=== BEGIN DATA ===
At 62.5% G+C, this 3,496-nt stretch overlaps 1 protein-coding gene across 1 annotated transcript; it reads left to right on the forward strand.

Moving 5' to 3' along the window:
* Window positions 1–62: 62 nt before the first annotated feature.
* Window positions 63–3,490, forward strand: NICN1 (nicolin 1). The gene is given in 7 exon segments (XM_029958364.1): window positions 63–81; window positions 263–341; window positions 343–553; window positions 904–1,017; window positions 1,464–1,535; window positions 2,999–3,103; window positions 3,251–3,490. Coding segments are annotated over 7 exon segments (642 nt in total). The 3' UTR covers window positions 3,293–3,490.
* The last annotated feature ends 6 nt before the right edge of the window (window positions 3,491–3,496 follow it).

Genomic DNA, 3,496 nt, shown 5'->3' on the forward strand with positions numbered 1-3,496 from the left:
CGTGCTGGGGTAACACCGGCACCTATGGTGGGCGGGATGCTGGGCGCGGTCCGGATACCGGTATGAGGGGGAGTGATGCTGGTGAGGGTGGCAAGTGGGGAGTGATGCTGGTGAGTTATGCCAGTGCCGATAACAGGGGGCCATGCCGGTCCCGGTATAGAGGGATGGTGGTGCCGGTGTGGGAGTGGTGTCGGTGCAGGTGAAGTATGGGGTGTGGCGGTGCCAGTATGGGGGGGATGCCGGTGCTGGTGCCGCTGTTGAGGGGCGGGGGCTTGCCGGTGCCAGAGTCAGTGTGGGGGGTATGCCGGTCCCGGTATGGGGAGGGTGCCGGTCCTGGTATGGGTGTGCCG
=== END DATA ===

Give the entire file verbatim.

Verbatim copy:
At 62.5% G+C, this 3,496-nt stretch overlaps 1 protein-coding gene across 1 annotated transcript; it reads left to right on the forward strand.

Moving 5' to 3' along the window:
* Window positions 1–62: 62 nt before the first annotated feature.
* Window positions 63–3,490, forward strand: NICN1 (nicolin 1). The gene is given in 7 exon segments (XM_029958364.1): window positions 63–81; window positions 263–341; window positions 343–553; window positions 904–1,017; window positions 1,464–1,535; window positions 2,999–3,103; window positions 3,251–3,490. Coding segments are annotated over 7 exon segments (642 nt in total). The 3' UTR covers window positions 3,293–3,490.
* The last annotated feature ends 6 nt before the right edge of the window (window positions 3,491–3,496 follow it).

Genomic DNA, 3,496 nt, shown 5'->3' on the forward strand with positions numbered 1-3,496 from the left:
CGTGCTGGGGTAACACCGGCACCTATGGTGGGCGGGATGCTGGGCGCGGTCCGGATACCGGTATGAGGGGGAGTGATGCTGGTGAGGGTGGCAAGTGGGGAGTGATGCTGGTGAGTTATGCCAGTGCCGATAACAGGGGGCCATGCCGGTCCCGGTATAGAGGGATGGTGGTGCCGGTGTGGGAGTGGTGTCGGTGCAGGTGAAGTATGGGGTGTGGCGGTGCCAGTATGGGGGGGATGCCGGTGCTGGTGCCGCTGTTGAGGGGCGGGGGCTTGCCGGTGCCAGAGTCAGTGTGGGGGGTATGCCGGTCCCGGTATGGGGAGGGTGCCGGTCCTGGTATGGGTGTGCCG